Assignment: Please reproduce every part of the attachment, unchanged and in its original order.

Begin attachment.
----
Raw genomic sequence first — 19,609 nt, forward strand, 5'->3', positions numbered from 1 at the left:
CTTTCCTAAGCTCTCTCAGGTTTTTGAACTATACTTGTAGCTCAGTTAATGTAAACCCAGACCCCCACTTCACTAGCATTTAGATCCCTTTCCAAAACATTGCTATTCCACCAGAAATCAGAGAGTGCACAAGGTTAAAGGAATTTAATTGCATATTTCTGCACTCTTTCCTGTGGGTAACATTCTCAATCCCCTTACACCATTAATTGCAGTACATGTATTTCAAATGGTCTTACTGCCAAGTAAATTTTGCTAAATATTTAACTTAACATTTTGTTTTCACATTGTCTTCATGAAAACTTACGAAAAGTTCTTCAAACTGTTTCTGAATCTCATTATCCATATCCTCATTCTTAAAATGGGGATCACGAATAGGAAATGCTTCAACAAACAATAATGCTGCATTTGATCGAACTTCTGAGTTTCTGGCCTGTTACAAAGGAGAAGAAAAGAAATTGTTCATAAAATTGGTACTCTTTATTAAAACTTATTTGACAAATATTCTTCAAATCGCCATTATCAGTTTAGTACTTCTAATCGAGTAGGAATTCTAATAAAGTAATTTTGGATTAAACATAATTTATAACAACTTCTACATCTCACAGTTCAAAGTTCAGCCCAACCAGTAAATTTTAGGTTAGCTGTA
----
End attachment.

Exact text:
Raw genomic sequence first — 19,609 nt, forward strand, 5'->3', positions numbered from 1 at the left:
CTTTCCTAAGCTCTCTCAGGTTTTTGAACTATACTTGTAGCTCAGTTAATGTAAACCCAGACCCCCACTTCACTAGCATTTAGATCCCTTTCCAAAACATTGCTATTCCACCAGAAATCAGAGAGTGCACAAGGTTAAAGGAATTTAATTGCATATTTCTGCACTCTTTCCTGTGGGTAACATTCTCAATCCCCTTACACCATTAATTGCAGTACATGTATTTCAAATGGTCTTACTGCCAAGTAAATTTTGCTAAATATTTAACTTAACATTTTGTTTTCACATTGTCTTCATGAAAACTTACGAAAAGTTCTTCAAACTGTTTCTGAATCTCATTATCCATATCCTCATTCTTAAAATGGGGATCACGAATAGGAAATGCTTCAACAAACAATAATGCTGCATTTGATCGAACTTCTGAGTTTCTGGCCTGTTACAAAGGAGAAGAAAAGAAATTGTTCATAAAATTGGTACTCTTTATTAAAACTTATTTGACAAATATTCTTCAAATCGCCATTATCAGTTTAGTACTTCTAATCGAGTAGGAATTCTAATAAAGTAATTTTGGATTAAACATAATTTATAACAACTTCTACATCTCACAGTTCAAAGTTCAGCCCAACCAGTAAATTTTAGGTTAGCTGTA